MADRID (Reuters) - Spain’s Prime Minister Mariano Rajoy said meeting the country’s 6.3 percent deficit target for 2012 would be difficult and he did not rule out seeking a bailout, in an interview published in La Razon newspaper on Sunday.
“It is very complicated to reduce the deficit by 2.6 percentage points in the context of a recession, with so many revenue problems and with such high financing costs,” Rajoy said.
The ruling People’s Party, which went back on an electoral pledge to link pensions to inflation last week, is on track to meet the European Union-agreed deficit target of 6.3 percent of Gross Domestic Product.
But analysts say that local finances and social security costs could derail the government’s efforts. One in four of the work force is jobless in Spain, which is suffering its second recession in three years.
“Our objective is to do things well and see what happens at the end of the year,” Rajoy said in the interview.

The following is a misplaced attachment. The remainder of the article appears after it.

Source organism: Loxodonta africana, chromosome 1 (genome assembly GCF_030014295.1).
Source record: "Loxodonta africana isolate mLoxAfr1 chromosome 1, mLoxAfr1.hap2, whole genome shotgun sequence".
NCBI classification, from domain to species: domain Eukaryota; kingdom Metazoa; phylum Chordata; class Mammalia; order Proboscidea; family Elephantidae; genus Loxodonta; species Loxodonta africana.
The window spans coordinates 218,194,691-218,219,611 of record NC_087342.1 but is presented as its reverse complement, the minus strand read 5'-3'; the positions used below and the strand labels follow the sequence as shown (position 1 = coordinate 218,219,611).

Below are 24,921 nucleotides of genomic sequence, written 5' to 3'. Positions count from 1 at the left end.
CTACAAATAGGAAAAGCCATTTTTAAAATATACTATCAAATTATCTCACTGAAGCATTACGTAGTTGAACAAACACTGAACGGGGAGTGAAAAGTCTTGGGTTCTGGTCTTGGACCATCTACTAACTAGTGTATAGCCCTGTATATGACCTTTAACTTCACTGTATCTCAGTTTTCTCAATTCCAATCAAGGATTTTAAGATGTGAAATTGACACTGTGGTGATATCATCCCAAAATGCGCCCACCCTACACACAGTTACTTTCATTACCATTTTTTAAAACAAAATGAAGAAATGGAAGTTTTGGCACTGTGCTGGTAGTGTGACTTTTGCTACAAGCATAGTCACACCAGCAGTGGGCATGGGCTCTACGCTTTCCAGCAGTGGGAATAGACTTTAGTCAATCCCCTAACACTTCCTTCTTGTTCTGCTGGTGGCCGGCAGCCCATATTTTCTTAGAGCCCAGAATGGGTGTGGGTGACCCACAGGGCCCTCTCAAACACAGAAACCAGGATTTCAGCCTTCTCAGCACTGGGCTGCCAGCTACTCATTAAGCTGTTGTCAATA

Speculation has grown over the last months that Spain could seek a rescue after it received up to 100 billion euros ($130 billion) in European aid for its crippled financial sector in June, something Rajoy did not rule out.
“I understand that when we talk about a rescue, we are referring to the possibility that Spain could ask the European Central Bank to buy bonds on the secondary market,” he said.
“Up to this point I have not considered it necessary but if in the future I think it is in our interests, I will not have any doubts about turning to the ECB.”
Rajoy said the center-right government’s decision on Friday to not raise pensions based on inflation but instead by 1 or 2 percent in 2013 was “a decision forced by reality”.
“Pensions represent 25 percent of public spending and it is predicted that the number of pensioners will be much higher in the next few years,” Rajoy said of the decision, which will hit Spain’s 9 million retired people.
The government has introduced savings measures to end-2014 worth over 60 billion euros, and Rajoy did not rule out further cuts.
“At the moment I am not in a position to guarantee it. We have carried out a lot of reforms and the effects on controlling spending will show with time. It’s good news that the European Commission hasn’t asked for more from us in either 2012 or 2013,” he said. ($1 = 0.7689 euros)
Reporting by Clare Kane; Editing by Louise Heavens